Amazon allowed kids to spend millions on in-app purchases, FTC says
Amazon.com has billed parents for millions of dollars’ worth of unauthorized in-app purchases made by their children, the FTC said in a complaint filed Thursday in a U.S. court.
The FTC’s lawsuit, filed in U.S. District Court for the Western District of Washington, seeks a court order requiring Amazon.com to refund parents for unauthorized purchases made by their children. The FTC also wants the court to ban the company from billing parents and other account holders for in-app charges without their consent, the agency said in a press release.
Amazon.com keeps 30 percent of all in-app charges, the FTC said in its complaint. The Amazon case “highlights a central tenant” of consumer protection laws in the U.S., that companies should get customer permission before charging them, said Jessica Rich, director of the FTC’s Consumer Protection Bureau, during a press conference about the lawsuit.
Amazon employees raised concerns about in-app purchases by children years before the company changed its procedures, Rich said. Amazon customers seeking refunds found a process “unclear and rife with deterrents,” she said. Amazon’s official policy on in-app purchases said it does not give refunds, she added.
Amazon, in a letter to the FTC July 1, said it was “deeply disappointed” that the agency was moving toward filing a lawsuit. “We have continuously improved our experience since launch, but even at launch, when customers told us their kids had made purchases they didn’t want we refunded those purchases,” wrote Andrew DeVore, Amazon’s associate general counsel.
The FTC’s lawsuit against Amazon.com echoes a complaint brought by the agency against Apple. In January, Apple agreed to pay at least $32.5 million to customers in a settlement with the FTC over children’s in-app purchases.
This week, Politico reported that Apple has complained to the FTC that Google allows the same kinds of in-app purchases in its mobile app store.
The FTC’s recent focus on in-app purchases by children has drawn criticism. This week, Senator Deb Fischer, a Nebraska Republican, questioned the FTC’s actions in a letter to the agency.
“Few, if any, doubt that the app marketplace established in recent years by Amazon and its competitors has fundamentally expanded and improved the American economy,” Fischer wrote. “To pursue enforcement against these companies for specific policies in place at the market’s nascent stage would constitute a de facto tax on innovation that threatens future growth and opportunity.”
In the Amazon case, the FTC noted that the company offers many children’s apps for mobile devices such as the Kindle Fire. The company violated the FTC Act, prohibiting unfair and deceptive business practices, by billing parents and other Amazon account holders for charges incurred by children without adult consent.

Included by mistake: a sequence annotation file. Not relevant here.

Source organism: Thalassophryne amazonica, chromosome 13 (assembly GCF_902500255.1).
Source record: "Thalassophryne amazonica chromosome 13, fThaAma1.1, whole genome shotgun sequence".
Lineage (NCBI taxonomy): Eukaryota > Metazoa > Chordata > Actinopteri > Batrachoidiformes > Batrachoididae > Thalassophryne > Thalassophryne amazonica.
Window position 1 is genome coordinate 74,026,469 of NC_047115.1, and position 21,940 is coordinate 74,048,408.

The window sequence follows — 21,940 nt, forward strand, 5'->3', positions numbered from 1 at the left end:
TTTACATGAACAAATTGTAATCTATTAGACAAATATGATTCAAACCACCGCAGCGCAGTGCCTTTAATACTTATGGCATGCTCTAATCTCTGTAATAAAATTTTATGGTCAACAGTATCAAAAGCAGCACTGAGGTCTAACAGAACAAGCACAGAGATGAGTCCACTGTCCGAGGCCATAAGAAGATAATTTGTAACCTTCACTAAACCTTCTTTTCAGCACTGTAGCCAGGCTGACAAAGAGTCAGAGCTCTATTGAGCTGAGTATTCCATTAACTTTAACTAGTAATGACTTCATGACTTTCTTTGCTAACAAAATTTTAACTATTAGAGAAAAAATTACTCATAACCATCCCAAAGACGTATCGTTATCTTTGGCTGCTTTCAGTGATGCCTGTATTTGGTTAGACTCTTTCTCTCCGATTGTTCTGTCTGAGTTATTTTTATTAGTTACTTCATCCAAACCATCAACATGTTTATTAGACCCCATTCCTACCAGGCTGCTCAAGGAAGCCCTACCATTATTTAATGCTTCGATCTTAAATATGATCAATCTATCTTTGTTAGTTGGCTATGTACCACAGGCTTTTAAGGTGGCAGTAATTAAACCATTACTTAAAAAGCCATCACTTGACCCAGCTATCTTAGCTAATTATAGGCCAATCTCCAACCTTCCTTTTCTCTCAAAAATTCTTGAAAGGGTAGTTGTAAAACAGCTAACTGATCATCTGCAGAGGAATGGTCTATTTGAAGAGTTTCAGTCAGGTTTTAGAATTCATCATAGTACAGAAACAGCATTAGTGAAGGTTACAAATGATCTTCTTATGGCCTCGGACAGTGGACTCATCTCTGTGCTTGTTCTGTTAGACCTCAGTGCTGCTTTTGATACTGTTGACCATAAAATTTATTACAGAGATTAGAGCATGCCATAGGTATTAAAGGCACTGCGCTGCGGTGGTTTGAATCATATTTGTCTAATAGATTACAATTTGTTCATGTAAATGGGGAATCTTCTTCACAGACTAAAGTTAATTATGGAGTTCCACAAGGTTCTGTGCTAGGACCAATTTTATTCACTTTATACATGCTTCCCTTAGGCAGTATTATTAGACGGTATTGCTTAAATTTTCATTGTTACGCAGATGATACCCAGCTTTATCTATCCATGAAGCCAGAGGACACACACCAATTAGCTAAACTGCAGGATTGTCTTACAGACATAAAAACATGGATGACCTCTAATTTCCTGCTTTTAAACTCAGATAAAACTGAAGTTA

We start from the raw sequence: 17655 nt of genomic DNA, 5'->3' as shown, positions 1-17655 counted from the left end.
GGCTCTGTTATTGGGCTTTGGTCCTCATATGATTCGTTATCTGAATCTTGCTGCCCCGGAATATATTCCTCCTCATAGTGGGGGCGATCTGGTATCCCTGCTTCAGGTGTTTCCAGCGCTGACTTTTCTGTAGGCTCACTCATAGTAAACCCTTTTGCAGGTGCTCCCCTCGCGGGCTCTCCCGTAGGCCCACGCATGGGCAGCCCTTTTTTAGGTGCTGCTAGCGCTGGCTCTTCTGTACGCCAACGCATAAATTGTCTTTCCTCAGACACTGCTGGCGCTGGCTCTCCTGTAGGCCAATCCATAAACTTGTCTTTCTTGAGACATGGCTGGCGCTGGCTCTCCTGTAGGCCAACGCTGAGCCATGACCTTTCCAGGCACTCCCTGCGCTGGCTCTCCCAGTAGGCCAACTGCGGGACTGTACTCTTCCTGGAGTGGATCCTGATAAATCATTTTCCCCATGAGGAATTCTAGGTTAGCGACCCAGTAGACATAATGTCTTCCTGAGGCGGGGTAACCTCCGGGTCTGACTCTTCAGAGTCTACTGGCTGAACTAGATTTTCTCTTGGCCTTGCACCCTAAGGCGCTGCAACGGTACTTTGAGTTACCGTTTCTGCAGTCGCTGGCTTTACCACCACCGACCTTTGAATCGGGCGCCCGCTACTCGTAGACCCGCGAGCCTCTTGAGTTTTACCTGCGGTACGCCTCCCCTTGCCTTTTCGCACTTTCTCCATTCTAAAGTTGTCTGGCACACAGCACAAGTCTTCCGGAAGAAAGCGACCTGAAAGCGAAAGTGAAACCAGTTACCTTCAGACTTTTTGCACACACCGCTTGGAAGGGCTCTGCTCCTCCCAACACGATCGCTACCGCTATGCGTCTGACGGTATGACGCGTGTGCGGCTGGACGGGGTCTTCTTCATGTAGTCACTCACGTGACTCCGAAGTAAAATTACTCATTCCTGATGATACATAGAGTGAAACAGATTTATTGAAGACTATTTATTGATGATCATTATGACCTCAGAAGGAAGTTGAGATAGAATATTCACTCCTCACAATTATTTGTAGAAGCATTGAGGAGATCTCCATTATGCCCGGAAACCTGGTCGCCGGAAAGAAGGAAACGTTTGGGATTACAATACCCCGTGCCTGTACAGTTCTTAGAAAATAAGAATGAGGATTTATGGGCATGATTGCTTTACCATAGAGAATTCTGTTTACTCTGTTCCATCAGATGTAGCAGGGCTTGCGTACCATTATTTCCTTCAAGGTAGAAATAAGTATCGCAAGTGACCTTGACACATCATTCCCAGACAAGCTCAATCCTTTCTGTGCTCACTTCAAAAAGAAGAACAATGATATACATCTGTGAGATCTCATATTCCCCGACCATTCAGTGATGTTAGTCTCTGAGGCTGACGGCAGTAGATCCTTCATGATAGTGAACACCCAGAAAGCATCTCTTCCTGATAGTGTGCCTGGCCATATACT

Amazon’s app store allowed children playing games to spend “unlimited amounts” of money to pay for virtual items without parental involvement, the FTC alleged.
When Amazon introduced in-app charges to the Amazon app store in November 2011, there were no password requirements of any kind, the FTC alleged. Many kids’ games encouraged children to acquire virtual items in ways that blur the lines between spending virtual currency and real money, the agency said.
In one app, Ice Age Village, children can use virtual coins and acorns to buy items in the game without a real-money charge. However, they can also purchase additional coins and acorns using real money on a screen that is visually similar to the one that has no real-money charge, the FTC said. A one-time purchase in the app could cost as much as $99.99.
As early as December 2011, Amazon employees raised concerns about in-app purchases, the FTC said in its complaint. One internal Amazon communication said that allowing unlimited in-app charges without any password was “clearly causing problems for a large percentage of our customers,” the FTC said.
In March 2012, Amazon updated its in-app charge system to require an account owner to enter a password for individual in-app charges over $20. But Amazon continued to allow children to make an unlimited number of individual purchases of less than $20 without a parent’s approval, the FTC said.
An Amazon employee noted at the time of the change that “it’s much easier to get upset about Amazon letting your child purchase a $99 product without any password protection than a $20 product,” according to the complaint.
Then in early 2013, Amazon updated its in-app charge process to require password entry for some charges, but the process worked in different ways in different contexts, the FTC alleged. Even when a parent was prompted for a password to authorize a single in-app charge made by a child, that single authorization often opened an undisclosed window of 15 minutes to an hour allowing the child to make unlimited charges, the agency said.
Amazon changed its in-app purchase policy again in June, “roughly two and a half years after the problem first surfaced,” the FTC said in a press release.